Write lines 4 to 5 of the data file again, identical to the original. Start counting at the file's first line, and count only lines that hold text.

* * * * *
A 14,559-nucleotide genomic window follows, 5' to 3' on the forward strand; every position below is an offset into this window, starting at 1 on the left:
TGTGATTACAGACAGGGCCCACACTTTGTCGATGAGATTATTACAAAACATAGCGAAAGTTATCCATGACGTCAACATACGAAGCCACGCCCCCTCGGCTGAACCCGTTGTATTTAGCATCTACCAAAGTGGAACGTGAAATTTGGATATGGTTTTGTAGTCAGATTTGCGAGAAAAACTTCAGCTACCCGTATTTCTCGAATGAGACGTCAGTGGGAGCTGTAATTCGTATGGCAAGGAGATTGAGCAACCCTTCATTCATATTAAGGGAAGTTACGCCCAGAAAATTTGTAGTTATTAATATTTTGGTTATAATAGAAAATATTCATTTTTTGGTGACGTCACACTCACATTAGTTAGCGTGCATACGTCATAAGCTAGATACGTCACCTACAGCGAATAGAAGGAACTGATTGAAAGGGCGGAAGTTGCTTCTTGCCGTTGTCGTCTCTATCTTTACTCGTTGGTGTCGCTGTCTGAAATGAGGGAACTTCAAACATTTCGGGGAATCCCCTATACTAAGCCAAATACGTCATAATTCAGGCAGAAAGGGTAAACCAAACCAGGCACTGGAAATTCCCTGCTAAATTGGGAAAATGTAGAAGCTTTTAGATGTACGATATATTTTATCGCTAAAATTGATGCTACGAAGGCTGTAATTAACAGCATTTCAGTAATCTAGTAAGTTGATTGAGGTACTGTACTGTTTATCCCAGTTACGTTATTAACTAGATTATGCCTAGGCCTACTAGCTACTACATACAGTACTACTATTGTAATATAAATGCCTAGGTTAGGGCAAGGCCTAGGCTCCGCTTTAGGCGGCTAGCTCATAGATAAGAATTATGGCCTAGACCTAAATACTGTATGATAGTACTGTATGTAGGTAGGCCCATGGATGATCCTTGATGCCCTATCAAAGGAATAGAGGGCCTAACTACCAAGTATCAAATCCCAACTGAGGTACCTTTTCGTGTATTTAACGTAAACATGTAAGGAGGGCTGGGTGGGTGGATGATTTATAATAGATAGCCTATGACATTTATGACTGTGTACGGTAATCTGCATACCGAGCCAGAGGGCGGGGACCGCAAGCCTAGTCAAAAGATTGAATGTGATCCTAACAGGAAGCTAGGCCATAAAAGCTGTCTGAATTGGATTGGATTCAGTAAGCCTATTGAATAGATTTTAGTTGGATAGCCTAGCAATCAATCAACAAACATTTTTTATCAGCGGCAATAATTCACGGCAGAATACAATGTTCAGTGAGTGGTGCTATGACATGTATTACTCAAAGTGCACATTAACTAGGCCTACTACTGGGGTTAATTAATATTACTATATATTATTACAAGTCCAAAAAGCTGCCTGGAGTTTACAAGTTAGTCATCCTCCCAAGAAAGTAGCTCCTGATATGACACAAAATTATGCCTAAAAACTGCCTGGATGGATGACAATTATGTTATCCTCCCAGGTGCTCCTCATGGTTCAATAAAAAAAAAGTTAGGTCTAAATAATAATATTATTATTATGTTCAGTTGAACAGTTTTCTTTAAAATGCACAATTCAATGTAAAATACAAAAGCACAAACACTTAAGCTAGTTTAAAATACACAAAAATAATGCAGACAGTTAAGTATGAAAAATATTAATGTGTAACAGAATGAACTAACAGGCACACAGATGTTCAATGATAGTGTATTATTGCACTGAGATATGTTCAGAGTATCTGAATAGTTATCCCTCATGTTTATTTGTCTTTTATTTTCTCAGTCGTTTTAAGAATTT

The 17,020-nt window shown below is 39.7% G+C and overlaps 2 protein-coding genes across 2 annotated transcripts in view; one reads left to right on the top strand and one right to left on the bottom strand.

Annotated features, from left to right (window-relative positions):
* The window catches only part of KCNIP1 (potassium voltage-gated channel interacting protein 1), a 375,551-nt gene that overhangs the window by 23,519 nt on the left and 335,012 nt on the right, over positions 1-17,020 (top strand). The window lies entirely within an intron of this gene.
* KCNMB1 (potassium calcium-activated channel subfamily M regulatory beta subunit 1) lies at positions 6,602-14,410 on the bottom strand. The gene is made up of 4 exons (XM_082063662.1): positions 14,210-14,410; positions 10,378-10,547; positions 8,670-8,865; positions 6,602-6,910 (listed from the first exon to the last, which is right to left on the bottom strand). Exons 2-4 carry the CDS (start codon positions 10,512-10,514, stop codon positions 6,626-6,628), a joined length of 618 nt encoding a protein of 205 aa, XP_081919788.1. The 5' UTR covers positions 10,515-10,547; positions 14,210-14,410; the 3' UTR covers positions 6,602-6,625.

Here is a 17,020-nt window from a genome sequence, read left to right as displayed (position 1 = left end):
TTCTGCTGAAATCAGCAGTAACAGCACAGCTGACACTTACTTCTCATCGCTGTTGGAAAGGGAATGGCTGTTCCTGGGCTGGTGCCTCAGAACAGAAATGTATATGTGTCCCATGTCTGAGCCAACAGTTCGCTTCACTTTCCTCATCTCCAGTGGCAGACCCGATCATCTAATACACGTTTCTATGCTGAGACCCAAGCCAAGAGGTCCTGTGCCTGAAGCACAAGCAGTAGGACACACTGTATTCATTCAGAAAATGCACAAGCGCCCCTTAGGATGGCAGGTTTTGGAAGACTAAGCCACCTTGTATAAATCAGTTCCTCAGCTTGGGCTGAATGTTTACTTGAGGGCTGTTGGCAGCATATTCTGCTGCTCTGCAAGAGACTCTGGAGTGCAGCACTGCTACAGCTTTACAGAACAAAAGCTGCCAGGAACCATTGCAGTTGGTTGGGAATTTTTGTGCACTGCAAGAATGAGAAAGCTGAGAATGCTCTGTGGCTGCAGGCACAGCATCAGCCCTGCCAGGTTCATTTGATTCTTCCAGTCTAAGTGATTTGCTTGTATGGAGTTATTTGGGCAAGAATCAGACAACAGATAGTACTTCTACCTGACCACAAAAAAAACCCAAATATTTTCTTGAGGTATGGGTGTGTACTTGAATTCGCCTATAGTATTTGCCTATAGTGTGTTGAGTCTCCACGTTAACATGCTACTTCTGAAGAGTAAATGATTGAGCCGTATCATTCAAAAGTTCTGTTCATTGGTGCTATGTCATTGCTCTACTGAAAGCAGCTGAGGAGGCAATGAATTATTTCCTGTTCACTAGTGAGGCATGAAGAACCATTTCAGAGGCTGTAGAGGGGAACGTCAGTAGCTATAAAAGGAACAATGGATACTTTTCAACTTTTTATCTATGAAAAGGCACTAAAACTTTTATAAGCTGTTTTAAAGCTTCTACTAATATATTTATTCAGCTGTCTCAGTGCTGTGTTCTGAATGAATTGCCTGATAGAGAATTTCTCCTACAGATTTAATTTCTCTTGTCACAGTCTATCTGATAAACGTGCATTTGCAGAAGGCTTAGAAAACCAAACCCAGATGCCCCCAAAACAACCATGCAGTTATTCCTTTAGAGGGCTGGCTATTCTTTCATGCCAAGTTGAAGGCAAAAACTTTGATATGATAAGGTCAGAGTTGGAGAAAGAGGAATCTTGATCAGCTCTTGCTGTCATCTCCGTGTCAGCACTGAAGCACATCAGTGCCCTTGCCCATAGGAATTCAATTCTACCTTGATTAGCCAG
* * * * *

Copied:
Annotated features, from left to right (window-relative positions):
* The window catches only part of KCNIP1 (potassium voltage-gated channel interacting protein 1), a 375,551-nt gene that overhangs the window by 23,519 nt on the left and 335,012 nt on the right, over positions 1-17,020 (top strand). The window lies entirely within an intron of this gene.